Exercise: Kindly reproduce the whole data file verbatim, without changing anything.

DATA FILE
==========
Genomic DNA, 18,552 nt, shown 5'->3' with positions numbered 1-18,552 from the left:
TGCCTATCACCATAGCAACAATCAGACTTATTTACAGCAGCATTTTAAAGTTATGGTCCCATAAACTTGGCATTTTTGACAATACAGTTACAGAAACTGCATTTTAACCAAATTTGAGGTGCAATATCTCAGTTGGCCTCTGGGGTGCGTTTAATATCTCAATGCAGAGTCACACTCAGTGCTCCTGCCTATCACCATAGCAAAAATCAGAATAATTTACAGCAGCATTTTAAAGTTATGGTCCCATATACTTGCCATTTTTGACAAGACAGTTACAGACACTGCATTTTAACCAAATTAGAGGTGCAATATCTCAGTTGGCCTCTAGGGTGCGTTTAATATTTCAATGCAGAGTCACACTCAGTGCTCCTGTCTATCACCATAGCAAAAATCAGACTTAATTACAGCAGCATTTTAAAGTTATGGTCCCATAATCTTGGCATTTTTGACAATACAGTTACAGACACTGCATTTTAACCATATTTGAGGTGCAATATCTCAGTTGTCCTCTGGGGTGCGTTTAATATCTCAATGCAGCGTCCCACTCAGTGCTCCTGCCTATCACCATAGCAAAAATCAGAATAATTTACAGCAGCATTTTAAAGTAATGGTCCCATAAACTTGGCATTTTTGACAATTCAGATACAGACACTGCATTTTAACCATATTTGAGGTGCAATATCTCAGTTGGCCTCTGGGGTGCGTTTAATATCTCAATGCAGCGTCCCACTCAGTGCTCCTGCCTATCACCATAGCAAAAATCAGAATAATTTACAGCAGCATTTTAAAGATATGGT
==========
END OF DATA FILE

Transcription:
Genomic DNA, 18,552 nt, shown 5'->3' with positions numbered 1-18,552 from the left:
TGCCTATCACCATAGCAACAATCAGACTTATTTACAGCAGCATTTTAAAGTTATGGTCCCATAAACTTGGCATTTTTGACAATACAGTTACAGAAACTGCATTTTAACCAAATTTGAGGTGCAATATCTCAGTTGGCCTCTGGGGTGCGTTTAATATCTCAATGCAGAGTCACACTCAGTGCTCCTGCCTATCACCATAGCAAAAATCAGAATAATTTACAGCAGCATTTTAAAGTTATGGTCCCATATACTTGCCATTTTTGACAAGACAGTTACAGACACTGCATTTTAACCAAATTAGAGGTGCAATATCTCAGTTGGCCTCTAGGGTGCGTTTAATATTTCAATGCAGAGTCACACTCAGTGCTCCTGTCTATCACCATAGCAAAAATCAGACTTAATTACAGCAGCATTTTAAAGTTATGGTCCCATAATCTTGGCATTTTTGACAATACAGTTACAGACACTGCATTTTAACCATATTTGAGGTGCAATATCTCAGTTGTCCTCTGGGGTGCGTTTAATATCTCAATGCAGCGTCCCACTCAGTGCTCCTGCCTATCACCATAGCAAAAATCAGAATAATTTACAGCAGCATTTTAAAGTAATGGTCCCATAAACTTGGCATTTTTGACAATTCAGATACAGACACTGCATTTTAACCATATTTGAGGTGCAATATCTCAGTTGGCCTCTGGGGTGCGTTTAATATCTCAATGCAGCGTCCCACTCAGTGCTCCTGCCTATCACCATAGCAAAAATCAGAATAATTTACAGCAGCATTTTAAAGATATGGT